“PARCC is all about technology,” said Thomas McDaid, the assistant superintendent for business for the Malverne schools. “To meet the mandate, we are going to have to spend $260,000 on technology this year and another $260,000 the following year.”
“There are lots of things we have to look at before we even start spending the money,” he added. “For example, if we use iPads, will they have the battery power to get through the entire testing cycle? Would a less expensive table serve as well as a laptop or desktop computer? We are not sure which way we are going to go, but we know that the expense will be there no matter which way we go, because we will need hundreds of devices.”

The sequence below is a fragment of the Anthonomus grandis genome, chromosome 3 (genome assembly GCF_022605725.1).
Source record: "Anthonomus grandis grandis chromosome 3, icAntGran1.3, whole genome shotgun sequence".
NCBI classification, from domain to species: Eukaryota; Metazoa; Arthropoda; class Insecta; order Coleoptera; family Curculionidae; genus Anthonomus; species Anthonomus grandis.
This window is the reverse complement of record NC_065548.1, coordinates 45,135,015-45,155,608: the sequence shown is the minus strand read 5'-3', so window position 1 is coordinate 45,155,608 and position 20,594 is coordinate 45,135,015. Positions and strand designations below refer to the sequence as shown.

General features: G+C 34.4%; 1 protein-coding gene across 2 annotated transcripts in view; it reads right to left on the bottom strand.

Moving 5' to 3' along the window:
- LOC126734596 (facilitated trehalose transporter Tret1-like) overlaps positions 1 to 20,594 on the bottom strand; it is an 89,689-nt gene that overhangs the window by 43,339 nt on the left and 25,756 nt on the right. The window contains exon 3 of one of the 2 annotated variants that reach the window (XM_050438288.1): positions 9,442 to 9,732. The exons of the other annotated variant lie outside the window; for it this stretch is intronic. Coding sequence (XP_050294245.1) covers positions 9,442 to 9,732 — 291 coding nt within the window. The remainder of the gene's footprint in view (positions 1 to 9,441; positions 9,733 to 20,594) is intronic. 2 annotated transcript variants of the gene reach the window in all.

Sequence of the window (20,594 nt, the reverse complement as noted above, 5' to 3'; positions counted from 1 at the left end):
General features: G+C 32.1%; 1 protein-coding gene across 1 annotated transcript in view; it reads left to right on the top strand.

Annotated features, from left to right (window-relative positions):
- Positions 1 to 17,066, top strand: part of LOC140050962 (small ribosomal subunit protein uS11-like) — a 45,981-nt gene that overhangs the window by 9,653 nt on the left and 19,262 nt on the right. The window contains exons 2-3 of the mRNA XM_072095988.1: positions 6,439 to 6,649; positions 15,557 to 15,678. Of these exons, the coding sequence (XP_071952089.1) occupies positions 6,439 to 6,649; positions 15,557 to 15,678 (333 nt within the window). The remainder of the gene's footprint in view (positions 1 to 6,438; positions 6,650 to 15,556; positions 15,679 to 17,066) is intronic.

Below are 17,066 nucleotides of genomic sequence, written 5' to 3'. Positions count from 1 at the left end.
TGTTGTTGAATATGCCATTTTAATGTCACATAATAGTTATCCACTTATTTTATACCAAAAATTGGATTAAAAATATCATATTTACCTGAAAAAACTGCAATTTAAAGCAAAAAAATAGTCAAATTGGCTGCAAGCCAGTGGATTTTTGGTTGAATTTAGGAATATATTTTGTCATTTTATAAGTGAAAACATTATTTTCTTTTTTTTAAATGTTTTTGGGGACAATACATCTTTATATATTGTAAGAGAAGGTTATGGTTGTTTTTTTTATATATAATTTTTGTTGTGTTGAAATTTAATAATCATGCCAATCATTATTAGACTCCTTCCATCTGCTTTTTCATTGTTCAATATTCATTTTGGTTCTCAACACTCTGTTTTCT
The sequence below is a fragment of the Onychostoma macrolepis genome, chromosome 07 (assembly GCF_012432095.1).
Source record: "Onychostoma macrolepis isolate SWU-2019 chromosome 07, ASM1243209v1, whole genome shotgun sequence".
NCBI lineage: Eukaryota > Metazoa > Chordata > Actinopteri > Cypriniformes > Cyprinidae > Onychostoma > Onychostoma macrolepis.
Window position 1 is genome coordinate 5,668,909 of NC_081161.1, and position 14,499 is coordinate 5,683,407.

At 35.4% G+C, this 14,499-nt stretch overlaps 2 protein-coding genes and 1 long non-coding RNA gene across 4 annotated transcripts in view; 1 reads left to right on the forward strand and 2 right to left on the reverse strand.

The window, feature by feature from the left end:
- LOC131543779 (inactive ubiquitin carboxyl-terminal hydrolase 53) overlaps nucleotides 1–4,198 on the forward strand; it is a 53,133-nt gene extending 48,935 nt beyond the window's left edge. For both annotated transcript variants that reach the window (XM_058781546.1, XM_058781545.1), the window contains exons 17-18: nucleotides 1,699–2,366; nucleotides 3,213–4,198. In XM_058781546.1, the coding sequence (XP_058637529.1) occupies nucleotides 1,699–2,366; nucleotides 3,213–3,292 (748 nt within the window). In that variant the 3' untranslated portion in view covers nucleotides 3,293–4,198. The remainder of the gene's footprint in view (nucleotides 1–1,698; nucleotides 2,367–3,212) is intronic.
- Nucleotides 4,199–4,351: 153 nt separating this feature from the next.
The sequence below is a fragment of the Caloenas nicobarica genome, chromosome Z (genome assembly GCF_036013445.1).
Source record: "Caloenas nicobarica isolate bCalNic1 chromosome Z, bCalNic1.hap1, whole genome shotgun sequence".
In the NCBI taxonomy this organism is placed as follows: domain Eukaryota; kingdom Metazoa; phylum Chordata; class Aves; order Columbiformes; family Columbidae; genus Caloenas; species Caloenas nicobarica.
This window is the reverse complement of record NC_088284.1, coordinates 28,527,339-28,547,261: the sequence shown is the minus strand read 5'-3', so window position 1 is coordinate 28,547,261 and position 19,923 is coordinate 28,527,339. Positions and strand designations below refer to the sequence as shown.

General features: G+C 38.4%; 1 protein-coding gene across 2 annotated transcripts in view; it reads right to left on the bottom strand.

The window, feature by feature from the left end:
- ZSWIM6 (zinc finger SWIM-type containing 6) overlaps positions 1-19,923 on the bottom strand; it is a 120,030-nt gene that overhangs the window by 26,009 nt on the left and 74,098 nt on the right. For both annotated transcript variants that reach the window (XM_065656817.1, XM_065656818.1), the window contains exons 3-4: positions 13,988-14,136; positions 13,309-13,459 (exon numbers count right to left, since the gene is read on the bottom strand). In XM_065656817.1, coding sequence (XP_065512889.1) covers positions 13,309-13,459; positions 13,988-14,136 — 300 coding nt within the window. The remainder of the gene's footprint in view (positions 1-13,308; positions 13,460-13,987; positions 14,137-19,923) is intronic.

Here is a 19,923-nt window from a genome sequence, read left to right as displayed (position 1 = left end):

Local districts are less eager to speak about a second unfunded mandate, the Annual Professional Performance Review System, better known as APPR.
In 2010, the federal government awarded New York State $700,000 in Race to the Top grants, about half of which will go to the performance review process.
The New York State School Board Association, however, says that the federal money will fund only about half the cost for what the process will cost most school districts.
“School boards have long supported the goals of the new evaluation system as a way of improving student achievement,” said the organization’s executive director Timothy Kremer. “Our analysis shows, however, that the cost of this state initiative falls heavily on schools districts. This jeopardizes school districts’ ability to meet other state and federal mandates and properly serve students.”